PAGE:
4 December 2022 The Future is the Product of the Past

Rescue work begins on a 160-year-old shipwreck, the largest and best-preserved wooden shipwreck ever discovered underwater in China

Rescue work has begun on a 160-year-old shipwreck in China, the largest and best-preserved wooden wreck ever discovered underwater.

This sunken ship, containing a large number of cultural relics, was a merchant vessel during the reign of Emperor Tongzhi (1862-1875) in the Qing Dynasty (1644-1911), the country’s last imperial dynasty.

Named Yangtze No. 2 Ancient Shipwreck, the ship was found submerged at a depth of 5.5 meters below the seabed in the waters of Hengsha shoal in the northeast of Hengsha Island in Shanghai’s Chongming District.

Archaeological investigations show that the ship is about 38.5 meters long and 7.8 meters at its widest in the middle. It has 31 cabins and is loaded with exquisite cultural relics such as porcelain made in Jingdezhen, a world-famous “porcelain capital” located in east China’s Jiangxi Province. Between July and September last year, big wares, including porcelain works of the Yuan Dynasty (1271–1368) and a 60-centimeter-high blue and white porcelain vase, were found.

File photo of some cultural relics found in the Yangtze No. 2 Ancient Shipwreck in Shanghai. /Xinhua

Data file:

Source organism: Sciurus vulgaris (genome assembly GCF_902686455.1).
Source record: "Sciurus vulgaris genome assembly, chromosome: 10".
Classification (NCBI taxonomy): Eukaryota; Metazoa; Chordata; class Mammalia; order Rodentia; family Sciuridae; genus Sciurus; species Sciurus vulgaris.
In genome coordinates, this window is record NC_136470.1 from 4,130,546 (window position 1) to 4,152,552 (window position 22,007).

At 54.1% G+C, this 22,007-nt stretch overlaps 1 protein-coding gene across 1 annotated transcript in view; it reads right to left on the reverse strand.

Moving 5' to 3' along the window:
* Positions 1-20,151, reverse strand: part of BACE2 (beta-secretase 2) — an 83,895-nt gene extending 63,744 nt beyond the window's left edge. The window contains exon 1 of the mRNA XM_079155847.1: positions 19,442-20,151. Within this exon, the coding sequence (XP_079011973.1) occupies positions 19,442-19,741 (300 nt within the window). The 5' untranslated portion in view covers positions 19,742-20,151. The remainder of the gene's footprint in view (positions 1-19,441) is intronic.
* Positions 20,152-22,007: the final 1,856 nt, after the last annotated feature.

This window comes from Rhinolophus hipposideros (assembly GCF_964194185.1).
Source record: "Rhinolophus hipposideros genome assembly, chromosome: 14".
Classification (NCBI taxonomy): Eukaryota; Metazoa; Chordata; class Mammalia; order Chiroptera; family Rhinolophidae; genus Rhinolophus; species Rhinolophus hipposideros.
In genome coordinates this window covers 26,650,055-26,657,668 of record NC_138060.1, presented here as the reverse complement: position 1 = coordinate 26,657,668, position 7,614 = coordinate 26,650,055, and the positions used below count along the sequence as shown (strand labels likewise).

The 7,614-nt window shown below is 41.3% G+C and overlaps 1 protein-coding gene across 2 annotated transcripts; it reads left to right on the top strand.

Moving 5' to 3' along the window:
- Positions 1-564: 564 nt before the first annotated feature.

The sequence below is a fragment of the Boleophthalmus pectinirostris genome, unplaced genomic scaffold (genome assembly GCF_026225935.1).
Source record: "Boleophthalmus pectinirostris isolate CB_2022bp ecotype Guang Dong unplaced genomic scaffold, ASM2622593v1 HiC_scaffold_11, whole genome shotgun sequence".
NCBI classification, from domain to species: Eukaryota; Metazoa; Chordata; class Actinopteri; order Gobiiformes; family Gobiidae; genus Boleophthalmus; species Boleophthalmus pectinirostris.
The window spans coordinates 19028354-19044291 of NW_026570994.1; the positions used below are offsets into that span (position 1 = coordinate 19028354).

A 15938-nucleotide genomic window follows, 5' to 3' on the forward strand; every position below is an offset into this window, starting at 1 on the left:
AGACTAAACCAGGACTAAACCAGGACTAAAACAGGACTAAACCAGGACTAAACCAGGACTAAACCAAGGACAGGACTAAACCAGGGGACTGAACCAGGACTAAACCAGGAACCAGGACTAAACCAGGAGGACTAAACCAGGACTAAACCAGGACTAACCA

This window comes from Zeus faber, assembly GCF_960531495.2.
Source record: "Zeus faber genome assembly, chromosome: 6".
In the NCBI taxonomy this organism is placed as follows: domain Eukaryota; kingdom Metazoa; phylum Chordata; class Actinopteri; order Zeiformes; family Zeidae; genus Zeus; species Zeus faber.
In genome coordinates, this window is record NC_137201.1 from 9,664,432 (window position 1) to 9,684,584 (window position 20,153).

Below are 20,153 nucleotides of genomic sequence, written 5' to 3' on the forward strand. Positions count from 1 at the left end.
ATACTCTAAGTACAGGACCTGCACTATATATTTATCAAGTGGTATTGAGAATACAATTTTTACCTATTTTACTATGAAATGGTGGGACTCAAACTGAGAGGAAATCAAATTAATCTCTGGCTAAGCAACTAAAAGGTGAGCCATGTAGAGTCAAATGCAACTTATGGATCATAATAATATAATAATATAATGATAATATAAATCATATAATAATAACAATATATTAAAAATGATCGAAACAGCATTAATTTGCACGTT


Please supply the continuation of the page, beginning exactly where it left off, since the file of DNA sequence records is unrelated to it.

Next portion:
File photo of some cultural relics found in the Yangtze No. 2 Ancient Shipwreck in Shanghai. /Xinhua

The ship is probably a sand vessel with a flat bottom, widely used for water transportation in Shanghai during the Ming (1368-1644) and Qing dynasties, according to Zhai Yang, deputy director of the Shanghai Cultural Heritage Protection and Research Center.

In 2015, an underwater archaeological investigation in the Hengsha area of Chongming Island detected a sunken iron vessel via sonar scanning technology, which was named the Yangtze No. 1 Ancient Shipwreck. As archaeologists expanded the scanning scope, the wooden vessel was found north of the warship.

The whole salvage work is scheduled to finish by the end of this year or September as hoped, according to Fang Shizhong, director of the Shanghai Administration of Cultural Heritage.

“But it depends on weather, hydrology conditions and there are some uncertainties during the salvage process,” he added.

Xinhua

Cover Photo: Handout photo shows a sonar scan taken in 2021 of Yangtze No. 2 Ancient Shipwreck. /Xinhua

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